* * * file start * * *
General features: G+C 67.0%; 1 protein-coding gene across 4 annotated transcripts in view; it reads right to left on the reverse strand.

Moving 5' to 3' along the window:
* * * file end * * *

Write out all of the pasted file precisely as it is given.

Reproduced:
General features: G+C 67.0%; 1 protein-coding gene across 4 annotated transcripts in view; it reads right to left on the reverse strand.

Moving 5' to 3' along the window: